Topic:   SUPPLY.
Subtopic:   190S
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CON

George Oscar Alcorn

Conservative (1867-1942)

Mr. ALOORN.

It occurs to me that, if the government are sincere in making these grants in order to meet the necessities of the settlers, the better plan would be to make them as absolute gifts. The waste and mismanagement attendant on the distribution, with the vast distances at which it is made, the character of the people in whose hands the matter rests, and the great expense and work entailed upon the government in keeping a record and in attending to recover the debts, seem to me* to be altogether out of proportion to the amount expended.

Topic:   SUPPLY.
Subtopic:   190S
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LIB

Frank Oliver (Minister of the Interior; Superintendent-General of Indian Affairs)

Liberal

Mr. OLIVER.

The principle which has been followed ever since the first settlement of Manitoba, which occurred under very unfavourable circumstances, which rendered it necessary for the government to supply seed grain to the settlers, has been the principle that any advance should not be a free gift, but should be made on the understanding that it should be repaid. The belief was that to make it a free gift would tend to pauperize those who received it, and that it was very much better to make it as a business proposition.

Dominion lands, chargeable to capital-surveys, examination of survey returns, printing of plans, including $18,000 for irrigation surveys, &c., $800,000.

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Subtopic:   190S
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CON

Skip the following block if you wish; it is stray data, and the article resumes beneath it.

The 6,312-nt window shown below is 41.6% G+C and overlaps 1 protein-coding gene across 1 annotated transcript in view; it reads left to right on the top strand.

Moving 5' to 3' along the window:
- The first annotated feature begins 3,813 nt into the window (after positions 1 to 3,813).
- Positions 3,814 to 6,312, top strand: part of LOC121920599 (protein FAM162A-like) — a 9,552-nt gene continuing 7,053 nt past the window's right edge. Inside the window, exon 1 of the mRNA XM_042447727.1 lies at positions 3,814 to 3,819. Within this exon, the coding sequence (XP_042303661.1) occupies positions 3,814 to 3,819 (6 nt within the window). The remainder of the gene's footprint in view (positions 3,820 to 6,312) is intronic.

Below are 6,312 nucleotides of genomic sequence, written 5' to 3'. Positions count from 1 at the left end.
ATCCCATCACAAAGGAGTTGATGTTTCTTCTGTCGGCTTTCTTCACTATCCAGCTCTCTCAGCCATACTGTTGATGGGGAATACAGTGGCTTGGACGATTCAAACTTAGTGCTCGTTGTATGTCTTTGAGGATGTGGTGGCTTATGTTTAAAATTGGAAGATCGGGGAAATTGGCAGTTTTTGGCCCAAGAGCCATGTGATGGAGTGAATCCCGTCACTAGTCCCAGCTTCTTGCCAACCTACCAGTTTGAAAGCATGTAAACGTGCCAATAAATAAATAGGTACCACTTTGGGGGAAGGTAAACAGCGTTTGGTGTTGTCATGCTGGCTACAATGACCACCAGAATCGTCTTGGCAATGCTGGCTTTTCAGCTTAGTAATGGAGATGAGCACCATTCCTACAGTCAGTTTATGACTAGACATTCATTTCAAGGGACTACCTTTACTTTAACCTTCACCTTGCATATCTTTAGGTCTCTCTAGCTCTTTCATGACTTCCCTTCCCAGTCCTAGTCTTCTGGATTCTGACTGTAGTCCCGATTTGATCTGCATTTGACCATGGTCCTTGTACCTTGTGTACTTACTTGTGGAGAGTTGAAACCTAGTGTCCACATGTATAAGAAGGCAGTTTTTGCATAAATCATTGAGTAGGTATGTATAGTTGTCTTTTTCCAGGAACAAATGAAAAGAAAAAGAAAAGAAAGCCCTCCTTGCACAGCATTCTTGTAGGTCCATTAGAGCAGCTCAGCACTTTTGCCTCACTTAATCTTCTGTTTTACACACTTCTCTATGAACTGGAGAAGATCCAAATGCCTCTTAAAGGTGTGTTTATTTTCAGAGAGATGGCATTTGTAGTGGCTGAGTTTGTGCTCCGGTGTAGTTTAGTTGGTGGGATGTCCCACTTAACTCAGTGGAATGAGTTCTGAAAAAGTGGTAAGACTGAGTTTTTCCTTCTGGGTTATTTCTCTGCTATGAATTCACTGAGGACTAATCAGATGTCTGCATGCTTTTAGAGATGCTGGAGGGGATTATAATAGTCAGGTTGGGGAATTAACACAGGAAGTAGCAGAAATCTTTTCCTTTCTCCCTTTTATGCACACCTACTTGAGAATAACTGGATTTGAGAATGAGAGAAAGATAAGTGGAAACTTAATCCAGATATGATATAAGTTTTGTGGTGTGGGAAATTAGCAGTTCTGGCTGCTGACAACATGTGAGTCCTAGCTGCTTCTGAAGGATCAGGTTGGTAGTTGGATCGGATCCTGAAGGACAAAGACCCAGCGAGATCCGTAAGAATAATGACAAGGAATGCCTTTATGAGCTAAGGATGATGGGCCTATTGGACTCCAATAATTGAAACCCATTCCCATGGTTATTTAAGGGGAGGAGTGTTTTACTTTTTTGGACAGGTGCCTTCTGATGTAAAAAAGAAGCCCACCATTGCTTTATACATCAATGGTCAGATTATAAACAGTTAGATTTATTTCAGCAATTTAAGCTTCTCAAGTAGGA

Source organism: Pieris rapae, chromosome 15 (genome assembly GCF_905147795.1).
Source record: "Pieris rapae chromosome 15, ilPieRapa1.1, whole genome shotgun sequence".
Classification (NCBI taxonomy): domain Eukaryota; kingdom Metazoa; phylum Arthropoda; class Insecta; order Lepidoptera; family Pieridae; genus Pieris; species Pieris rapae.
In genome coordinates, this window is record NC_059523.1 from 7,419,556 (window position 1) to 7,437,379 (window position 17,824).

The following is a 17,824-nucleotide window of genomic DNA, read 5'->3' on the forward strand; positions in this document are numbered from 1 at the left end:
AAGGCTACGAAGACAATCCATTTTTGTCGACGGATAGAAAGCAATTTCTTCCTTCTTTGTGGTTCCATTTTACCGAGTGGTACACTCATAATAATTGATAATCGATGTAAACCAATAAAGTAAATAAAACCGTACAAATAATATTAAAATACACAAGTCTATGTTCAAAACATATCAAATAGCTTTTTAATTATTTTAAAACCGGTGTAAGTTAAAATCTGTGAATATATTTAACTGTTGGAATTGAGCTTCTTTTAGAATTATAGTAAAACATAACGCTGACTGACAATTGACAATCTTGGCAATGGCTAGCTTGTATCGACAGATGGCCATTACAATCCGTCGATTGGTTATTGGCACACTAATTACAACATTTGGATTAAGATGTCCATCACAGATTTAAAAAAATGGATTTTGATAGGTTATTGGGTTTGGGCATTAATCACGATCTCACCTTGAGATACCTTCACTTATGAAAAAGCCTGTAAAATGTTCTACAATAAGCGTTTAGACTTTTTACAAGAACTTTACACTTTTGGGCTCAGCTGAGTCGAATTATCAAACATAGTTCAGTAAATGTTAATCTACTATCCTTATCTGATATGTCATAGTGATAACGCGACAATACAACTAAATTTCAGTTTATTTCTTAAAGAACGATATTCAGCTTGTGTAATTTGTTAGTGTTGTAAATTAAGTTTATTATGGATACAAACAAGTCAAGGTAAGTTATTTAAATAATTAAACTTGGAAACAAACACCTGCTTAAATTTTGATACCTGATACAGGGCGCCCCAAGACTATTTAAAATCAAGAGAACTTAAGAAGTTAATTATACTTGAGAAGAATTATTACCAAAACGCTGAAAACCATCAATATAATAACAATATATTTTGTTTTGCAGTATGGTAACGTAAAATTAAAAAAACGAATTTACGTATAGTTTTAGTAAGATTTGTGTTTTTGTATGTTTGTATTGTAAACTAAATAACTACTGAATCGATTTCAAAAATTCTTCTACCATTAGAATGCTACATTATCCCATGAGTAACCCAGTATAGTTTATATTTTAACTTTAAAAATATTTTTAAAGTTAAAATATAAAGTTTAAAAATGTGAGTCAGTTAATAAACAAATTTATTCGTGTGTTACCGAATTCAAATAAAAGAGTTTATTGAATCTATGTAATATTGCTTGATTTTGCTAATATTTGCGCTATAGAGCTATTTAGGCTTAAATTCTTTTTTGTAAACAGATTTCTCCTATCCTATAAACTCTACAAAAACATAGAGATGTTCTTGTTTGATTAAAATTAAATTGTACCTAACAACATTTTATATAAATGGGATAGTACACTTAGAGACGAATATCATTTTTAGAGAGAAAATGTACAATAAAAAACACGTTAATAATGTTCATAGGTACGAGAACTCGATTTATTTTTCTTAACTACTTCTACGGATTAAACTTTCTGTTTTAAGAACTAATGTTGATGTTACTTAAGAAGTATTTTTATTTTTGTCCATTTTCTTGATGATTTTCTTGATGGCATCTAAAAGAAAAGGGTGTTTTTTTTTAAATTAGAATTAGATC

George William Fowler

Conservative (1867-1942)

Mr. FOWLER.

We wmuld like to have an explanation of this large item.

Topic:   SUPPLY.
Subtopic:   190S
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LIB

Frank Oliver (Minister of the Interior; Superintendent-General of Indian Affairs)

Liberal

Mr. OLIVER.

The proposal is to expend this amount as follows. We desire to employ four parties for the survey of the base lines of Saskatchewan and Alberta at $12,-Mr. FOWLER.

500 each. We desire to have one party for the survey of a block of 3,500,000 acres in the Peace River district at a cost of $12,500. That is an area of land in British Columbia adjoining the Alberta boundary, the rights in which are handed over to the Dominion government by British Columbia in connection with the subsidy. One party is out surveying the Yukon and British Columbia boundary. Five parties for subdivision surveys in Peace River district, $12,000. Three parties for subdivision surveys in southern Alberta $8,000. Five parties for miscellaneous surveys $8,000. Three parties, subdivision surveys in British Columbia, $8,0000.

Topic:   SUPPLY.
Subtopic:   190S
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CON

George William Fowler

Conservative (1867-1942)

Mr. FOWTLER.

Is that in connection with timber limits ?

Topic:   SUPPLY.
Subtopic:   190S
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LIB

Frank Oliver (Minister of the Interior; Superintendent-General of Indian Affairs)

Liberal

Mr. OLIVER.

No, we make the same township survey in British Columbia in the railway belt that we do outside. The timber limit survey is made independently of the township survey. Hitherto such surveys were at the expense of the limit holders, but under the new regulations we make them.

ill*. FOWLER. Will that apply to surveys already made ?

Mr. OLIVER, All timber limits held under the old regulations have to be surveyed by the owners .at their expense. Under the new regulations, they will be surveyed by the government before they are put up for sale.

Topic:   SUPPLY.
Subtopic:   190S
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CON

George William Fowler

Conservative (1867-1942)

Mr. FOWLER.

Will the purchaser have to pay the cost of the survey ?

Topic:   SUPPLY.
Subtopic:   190S
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LIB

Frank Oliver (Minister of the Interior; Superintendent-General of Indian Affairs)

Liberal

Mr. OLIVER.

The government will get out of the purchaser the price and the cost of the survey will be charged against that.

Topic:   SUPPLY.
Subtopic:   190S
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CON

George William Fowler

Conservative (1867-1942)

Mr. FOWLER.

It is expected that the tenders will include the cost of the survey?

Topic:   SUPPLY.
Subtopic:   190S
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June 5, 1908